|Photo by Hiroshi Ohnuma|
Doing a feature on Bill Laswell is both a blessing and a curse for a music writer. It’s a blessing because focusing on any one of his numerous projects is fascinating enough to produce rich content; it’s a curse because it is impossible to put together anything even remotely approximating a definitive overview of his vast impact on the world of music. Since the late 1970s, Laswell has built a discography boasting literally hundreds of titles. His production work includes big league releases like PiL’s Album, White Zombie’s Make Them Die Slowly, Swans’ The Burning World, Iggy Pop’s Instinct, The Ramones’ Brain Drain and Motorhead’s Orgasmatron. As a musicians, he has contributed bass and other instruments to the likes of Praxis, PainKiller, Massacre, The Golden Palominos, New York Gong, Last Exit and Material. While that list of credentials is clearly impressive, it is also woefully incomplete. With that in mind, let’s just focus on what the man is doing this weekend, shall we?
On May 3 at Reggies Rock Club in Chicago, Laswell will join forces with legendary experimental saxophonist John Zorn and former Slayer drummer Dave Lombardo for a stateside performance of their improvised music project Bladerunner. The following night, Bladerunner hits the stage at Le Poisson Rouge in New York City. These two American shows follow a successful March 13 performance at the Adelaide Festival in Australia.
Bladerunner initially surfaced circa 2000 as a quartet with guitarist Fred Frith, playing improvised shows in Canada, New York, Paris and London. Fast-forward 14 years, and Bladerunner has returned to the stage in a considerably altered form. For one thing, the group is currently operating as a trio without Frith.
“I still have Massacre with Fred, and we play whenever we can,” Laswell explains. “Australia was originally [planned as] a trio with Zorn, myself and [drummer] Milford Graves. We had been working as a trio in Europe. Milford didn’t feel that he could make that flight [to Australia]; it’s really a long one from here. Zorn suggested Dave Lombardo.
“It wasn’t a conscious decision to reform the band, and not a conscious decision to reform the band without one of the members,” he continues. “It just happened because of Milford not playing. Dave came in, and it worked incredibly well and we liked the idea of a trio. When we did the quartet, it was a long time ago. Since then, Zorn and I have been doing a lot of duets, so we developed a kind of repertoire and language that works. It’s always a little different, and it always goes somewhere else. It seems that from the experience in Australia that we can do the same with Dave Lombardo, who’s evolved tremendously as a musician since the [original performances]…I think he’s developed a great ear for communicating with musicians. It’s very different; it’s not even the same drummer. He’s conscious of it; he said he worked on it and tried a lot of different things. He spent a lot of time listening and developing things, and it paid off.”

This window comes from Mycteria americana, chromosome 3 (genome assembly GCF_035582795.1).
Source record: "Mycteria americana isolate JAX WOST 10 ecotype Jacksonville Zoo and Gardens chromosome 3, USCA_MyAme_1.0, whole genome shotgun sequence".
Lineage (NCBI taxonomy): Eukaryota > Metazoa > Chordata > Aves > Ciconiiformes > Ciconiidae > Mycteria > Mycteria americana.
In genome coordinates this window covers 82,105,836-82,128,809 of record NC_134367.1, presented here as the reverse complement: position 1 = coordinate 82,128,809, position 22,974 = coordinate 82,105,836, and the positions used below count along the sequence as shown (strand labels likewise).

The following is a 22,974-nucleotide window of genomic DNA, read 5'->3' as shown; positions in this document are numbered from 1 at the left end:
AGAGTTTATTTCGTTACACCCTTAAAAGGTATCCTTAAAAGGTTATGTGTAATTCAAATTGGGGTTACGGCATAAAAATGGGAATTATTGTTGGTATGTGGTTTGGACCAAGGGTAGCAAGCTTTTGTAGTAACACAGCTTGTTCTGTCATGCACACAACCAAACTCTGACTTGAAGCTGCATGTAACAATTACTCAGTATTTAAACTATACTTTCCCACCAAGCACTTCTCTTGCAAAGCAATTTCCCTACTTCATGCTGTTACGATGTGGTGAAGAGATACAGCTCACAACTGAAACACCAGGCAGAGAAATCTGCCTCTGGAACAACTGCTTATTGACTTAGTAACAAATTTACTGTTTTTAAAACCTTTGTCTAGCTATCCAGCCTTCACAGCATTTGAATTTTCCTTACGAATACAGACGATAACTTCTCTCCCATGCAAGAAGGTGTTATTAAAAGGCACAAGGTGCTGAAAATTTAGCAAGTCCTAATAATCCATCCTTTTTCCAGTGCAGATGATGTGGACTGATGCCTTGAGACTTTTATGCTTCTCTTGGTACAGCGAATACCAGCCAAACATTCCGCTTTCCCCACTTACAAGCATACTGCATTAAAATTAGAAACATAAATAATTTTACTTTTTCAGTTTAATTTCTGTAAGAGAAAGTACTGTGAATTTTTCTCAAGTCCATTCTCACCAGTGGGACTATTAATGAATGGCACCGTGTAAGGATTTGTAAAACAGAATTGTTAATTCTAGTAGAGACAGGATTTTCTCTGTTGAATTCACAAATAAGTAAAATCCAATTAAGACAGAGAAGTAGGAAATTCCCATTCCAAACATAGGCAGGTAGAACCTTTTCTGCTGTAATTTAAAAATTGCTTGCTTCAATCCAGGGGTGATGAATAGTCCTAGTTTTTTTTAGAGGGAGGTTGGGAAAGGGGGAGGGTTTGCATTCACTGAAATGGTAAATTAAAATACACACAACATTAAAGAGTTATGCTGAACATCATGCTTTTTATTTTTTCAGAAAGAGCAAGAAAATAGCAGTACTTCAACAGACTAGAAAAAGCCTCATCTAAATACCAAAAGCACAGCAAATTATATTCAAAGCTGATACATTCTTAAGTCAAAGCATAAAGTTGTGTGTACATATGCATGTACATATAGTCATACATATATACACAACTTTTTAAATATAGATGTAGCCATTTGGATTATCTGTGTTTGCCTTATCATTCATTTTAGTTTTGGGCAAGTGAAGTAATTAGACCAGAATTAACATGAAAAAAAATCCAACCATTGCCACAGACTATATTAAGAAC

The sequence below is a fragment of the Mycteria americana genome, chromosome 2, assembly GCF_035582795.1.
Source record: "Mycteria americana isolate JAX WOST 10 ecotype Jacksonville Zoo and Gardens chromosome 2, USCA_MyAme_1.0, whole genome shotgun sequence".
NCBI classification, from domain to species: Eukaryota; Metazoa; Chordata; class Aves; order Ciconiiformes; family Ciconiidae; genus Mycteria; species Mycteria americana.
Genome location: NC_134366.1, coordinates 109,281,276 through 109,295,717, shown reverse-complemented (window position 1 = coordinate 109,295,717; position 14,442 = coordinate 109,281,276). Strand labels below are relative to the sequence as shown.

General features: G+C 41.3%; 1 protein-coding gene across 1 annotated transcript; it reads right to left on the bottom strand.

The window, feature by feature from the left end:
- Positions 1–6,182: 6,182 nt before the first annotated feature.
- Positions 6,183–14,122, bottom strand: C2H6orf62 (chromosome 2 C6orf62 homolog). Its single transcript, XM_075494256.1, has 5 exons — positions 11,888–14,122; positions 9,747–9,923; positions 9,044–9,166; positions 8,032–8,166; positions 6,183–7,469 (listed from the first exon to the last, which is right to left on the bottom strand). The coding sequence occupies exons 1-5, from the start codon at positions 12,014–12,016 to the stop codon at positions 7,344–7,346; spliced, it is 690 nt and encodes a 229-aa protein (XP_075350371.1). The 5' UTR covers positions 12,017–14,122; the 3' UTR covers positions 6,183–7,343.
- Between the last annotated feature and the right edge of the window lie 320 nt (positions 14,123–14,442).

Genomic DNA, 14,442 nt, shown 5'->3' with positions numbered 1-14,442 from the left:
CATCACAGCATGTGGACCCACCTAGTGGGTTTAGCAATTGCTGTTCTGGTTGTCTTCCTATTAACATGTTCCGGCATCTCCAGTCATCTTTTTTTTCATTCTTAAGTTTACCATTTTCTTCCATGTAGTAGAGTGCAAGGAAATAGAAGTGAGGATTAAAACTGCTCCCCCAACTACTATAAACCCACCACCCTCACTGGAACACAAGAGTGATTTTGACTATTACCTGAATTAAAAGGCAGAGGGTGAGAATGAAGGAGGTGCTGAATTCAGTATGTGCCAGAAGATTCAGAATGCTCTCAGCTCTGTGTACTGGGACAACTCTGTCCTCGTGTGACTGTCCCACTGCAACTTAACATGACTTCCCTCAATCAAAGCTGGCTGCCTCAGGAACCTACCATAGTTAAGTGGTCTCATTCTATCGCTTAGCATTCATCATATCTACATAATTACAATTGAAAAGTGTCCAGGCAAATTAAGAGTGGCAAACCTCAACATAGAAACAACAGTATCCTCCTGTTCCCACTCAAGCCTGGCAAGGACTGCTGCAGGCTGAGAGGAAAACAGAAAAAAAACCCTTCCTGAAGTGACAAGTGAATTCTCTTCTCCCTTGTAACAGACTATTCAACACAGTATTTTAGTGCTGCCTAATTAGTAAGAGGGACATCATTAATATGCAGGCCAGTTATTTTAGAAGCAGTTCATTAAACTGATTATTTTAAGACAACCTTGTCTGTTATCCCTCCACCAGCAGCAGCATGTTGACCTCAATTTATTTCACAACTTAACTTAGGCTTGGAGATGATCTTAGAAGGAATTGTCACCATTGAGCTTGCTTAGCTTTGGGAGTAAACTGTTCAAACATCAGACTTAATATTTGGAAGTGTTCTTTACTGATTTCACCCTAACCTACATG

Of course, the lineup isn’t the only thing that has changed in the time since Bladerunner’s original run. Although the group’s July 2000 performance in London (which can be found on YouTube) offered shades of PainKiller and the heavier side of Praxis in its 74 minutes of unstructured improv, listeners shouldn’t expect the same experience when they enter Reggies or Le Poisson Rouge.
“To me, that was the quartet and those gigs – and that’s gone,” Laswell says. “That’s the past; I wouldn’t need to hear that for any point of reference. [That’s] the same with Last Exit or other groups. They’re part of a past history – not a future. The few things that remain are the relationship with Zorn [and] the consistent group with Fred called Massacre, which has featured [drummer] Charles Hayward now for over 10 years. These things continue. Are they aggressive? Are they loud? Yeah, they’re continuing in that direction. But lately, and consistently, everything to my hearing [with Bladerunner] has been a great deal more musical and a much wider perspective on sound and musicianship…It’s not the same music; it’s not the same band. I think everybody plays differently and approaches playing differently. Everybody is listening to something else and everyone’s had 14, 15 years of experience doing other things. In the concept of improvisation or free music, you bring all that experience with you.”
The Adelaide performance featured a guest appearance by Faith No More singer Mike Patton, whose past exploits with Laswell have included guest spots with Praxis and PainKiller. Not surprisingly, his powerful presence at the Bladerunner show was a welcome addition to the proceedings